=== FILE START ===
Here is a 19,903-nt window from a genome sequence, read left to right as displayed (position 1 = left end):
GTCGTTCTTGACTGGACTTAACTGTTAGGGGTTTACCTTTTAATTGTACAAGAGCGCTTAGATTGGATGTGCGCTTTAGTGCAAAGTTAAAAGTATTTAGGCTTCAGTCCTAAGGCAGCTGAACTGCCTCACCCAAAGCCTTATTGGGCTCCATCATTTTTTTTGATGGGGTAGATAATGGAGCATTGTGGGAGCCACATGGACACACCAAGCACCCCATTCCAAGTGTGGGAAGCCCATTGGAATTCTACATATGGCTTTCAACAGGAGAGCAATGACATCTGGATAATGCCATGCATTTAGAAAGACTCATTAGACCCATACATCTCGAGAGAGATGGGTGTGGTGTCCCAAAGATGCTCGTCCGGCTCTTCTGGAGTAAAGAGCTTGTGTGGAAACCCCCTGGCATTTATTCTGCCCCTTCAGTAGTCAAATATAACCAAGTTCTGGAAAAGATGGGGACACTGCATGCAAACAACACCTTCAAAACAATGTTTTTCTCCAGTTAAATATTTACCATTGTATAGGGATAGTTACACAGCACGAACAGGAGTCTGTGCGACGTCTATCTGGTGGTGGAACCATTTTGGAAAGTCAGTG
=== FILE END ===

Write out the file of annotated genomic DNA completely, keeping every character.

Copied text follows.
Here is a 19,903-nt window from a genome sequence, read left to right as displayed (position 1 = left end):
GTCGTTCTTGACTGGACTTAACTGTTAGGGGTTTACCTTTTAATTGTACAAGAGCGCTTAGATTGGATGTGCGCTTTAGTGCAAAGTTAAAAGTATTTAGGCTTCAGTCCTAAGGCAGCTGAACTGCCTCACCCAAAGCCTTATTGGGCTCCATCATTTTTTTTGATGGGGTAGATAATGGAGCATTGTGGGAGCCACATGGACACACCAAGCACCCCATTCCAAGTGTGGGAAGCCCATTGGAATTCTACATATGGCTTTCAACAGGAGAGCAATGACATCTGGATAATGCCATGCATTTAGAAAGACTCATTAGACCCATACATCTCGAGAGAGATGGGTGTGGTGTCCCAAAGATGCTCGTCCGGCTCTTCTGGAGTAAAGAGCTTGTGTGGAAACCCCCTGGCATTTATTCTGCCCCTTCAGTAGTCAAATATAACCAAGTTCTGGAAAAGATGGGGACACTGCATGCAAACAACACCTTCAAAACAATGTTTTTCTCCAGTTAAATATTTACCATTGTATAGGGATAGTTACACAGCACGAACAGGAGTCTGTGCGACGTCTATCTGGTGGTGGAACCATTTTGGAAAGTCAGTG